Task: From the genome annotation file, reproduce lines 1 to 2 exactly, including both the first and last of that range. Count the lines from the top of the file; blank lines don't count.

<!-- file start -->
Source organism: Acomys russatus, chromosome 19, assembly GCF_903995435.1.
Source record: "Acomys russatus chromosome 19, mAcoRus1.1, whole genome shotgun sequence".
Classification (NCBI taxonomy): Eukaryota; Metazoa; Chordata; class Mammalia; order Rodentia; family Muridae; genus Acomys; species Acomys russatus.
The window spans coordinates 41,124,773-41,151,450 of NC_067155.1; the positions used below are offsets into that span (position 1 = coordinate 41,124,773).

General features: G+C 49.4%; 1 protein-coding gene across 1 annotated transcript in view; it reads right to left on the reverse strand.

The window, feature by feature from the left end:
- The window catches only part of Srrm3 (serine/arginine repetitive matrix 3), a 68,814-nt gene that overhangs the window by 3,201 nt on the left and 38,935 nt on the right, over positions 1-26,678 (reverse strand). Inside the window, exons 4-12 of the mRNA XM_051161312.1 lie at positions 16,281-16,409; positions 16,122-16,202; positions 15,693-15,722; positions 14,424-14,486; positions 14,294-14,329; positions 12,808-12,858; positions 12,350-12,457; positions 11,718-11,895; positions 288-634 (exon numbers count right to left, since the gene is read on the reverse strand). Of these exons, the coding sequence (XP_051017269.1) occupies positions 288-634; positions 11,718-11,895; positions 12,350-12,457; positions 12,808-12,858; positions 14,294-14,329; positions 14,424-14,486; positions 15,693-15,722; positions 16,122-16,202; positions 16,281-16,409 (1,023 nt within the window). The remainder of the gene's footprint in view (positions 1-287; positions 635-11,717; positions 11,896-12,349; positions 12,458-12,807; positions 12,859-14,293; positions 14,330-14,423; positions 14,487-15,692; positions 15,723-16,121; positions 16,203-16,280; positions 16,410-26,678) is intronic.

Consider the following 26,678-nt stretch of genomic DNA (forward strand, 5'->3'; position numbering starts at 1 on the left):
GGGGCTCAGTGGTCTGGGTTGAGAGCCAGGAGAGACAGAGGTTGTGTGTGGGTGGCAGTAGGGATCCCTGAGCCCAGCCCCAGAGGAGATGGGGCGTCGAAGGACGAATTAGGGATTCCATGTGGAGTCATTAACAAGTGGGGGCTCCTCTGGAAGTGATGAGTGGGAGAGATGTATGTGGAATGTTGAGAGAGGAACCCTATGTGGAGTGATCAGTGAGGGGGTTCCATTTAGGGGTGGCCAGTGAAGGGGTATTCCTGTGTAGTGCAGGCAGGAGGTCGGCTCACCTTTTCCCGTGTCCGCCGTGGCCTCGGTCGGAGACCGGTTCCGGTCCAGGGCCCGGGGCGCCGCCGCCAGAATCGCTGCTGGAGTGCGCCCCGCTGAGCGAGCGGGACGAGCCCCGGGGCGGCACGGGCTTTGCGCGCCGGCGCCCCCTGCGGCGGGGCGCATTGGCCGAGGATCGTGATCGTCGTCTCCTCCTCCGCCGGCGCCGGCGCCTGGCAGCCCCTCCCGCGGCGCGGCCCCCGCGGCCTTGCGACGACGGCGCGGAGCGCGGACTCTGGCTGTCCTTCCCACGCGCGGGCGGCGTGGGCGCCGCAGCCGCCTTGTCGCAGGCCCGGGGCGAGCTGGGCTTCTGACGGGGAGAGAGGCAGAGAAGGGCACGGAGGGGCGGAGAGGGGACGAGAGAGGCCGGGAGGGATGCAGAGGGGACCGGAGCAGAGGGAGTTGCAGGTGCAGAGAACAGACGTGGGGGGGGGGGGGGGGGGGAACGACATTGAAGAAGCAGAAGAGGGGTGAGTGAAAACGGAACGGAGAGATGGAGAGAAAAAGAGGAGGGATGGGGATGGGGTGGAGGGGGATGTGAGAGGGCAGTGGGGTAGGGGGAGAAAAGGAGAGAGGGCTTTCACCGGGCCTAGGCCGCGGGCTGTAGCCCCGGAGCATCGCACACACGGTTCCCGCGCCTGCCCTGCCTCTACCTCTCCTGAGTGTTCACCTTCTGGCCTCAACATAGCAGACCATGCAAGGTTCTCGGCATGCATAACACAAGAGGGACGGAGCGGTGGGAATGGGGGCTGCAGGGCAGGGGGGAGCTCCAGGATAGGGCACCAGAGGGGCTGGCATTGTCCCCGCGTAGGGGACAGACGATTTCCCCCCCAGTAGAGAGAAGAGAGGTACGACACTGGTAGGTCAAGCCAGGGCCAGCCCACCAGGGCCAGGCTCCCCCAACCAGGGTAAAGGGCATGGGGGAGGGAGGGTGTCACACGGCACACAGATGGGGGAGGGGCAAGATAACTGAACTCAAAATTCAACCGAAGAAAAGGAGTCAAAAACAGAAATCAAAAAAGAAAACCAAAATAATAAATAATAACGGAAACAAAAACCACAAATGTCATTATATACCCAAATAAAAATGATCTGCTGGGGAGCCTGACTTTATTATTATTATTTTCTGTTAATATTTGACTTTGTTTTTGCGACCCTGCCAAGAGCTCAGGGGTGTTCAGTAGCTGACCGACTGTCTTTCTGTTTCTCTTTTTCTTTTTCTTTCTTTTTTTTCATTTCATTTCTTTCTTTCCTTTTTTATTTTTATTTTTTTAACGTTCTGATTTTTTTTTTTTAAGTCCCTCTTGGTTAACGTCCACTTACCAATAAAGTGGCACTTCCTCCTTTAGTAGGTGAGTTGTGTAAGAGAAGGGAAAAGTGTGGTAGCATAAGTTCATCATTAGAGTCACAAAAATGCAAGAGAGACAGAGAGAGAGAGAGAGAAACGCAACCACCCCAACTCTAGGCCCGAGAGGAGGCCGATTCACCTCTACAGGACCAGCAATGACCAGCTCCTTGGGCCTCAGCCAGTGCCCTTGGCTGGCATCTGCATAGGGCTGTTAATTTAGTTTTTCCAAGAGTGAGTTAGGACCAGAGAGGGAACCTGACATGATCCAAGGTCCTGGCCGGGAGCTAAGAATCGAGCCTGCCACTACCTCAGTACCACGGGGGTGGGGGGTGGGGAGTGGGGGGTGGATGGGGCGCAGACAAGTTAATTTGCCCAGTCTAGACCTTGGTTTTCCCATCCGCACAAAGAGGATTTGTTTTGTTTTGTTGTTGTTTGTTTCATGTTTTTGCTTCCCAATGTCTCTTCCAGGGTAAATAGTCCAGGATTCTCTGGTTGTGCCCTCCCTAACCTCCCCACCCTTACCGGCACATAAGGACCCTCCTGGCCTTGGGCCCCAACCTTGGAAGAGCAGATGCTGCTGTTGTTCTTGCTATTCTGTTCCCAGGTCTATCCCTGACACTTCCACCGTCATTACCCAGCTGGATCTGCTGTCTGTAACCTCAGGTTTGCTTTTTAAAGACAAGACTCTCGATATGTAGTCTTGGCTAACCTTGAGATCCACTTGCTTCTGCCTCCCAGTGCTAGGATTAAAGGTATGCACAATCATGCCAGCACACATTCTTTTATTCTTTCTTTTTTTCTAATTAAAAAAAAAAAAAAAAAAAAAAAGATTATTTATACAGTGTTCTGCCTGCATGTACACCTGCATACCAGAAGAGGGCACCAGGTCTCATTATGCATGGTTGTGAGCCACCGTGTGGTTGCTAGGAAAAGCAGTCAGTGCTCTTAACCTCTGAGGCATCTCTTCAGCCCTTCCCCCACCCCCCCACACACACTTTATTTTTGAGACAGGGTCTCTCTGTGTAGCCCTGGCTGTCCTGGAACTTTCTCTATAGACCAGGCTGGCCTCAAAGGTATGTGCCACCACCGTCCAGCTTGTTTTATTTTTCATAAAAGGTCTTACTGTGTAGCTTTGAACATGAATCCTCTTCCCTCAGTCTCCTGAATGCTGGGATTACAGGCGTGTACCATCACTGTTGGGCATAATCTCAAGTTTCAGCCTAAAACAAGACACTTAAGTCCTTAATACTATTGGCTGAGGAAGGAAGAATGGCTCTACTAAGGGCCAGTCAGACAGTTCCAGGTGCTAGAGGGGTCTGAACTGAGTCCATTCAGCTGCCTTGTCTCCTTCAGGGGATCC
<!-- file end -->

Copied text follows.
Source organism: Acomys russatus, chromosome 19, assembly GCF_903995435.1.
Source record: "Acomys russatus chromosome 19, mAcoRus1.1, whole genome shotgun sequence".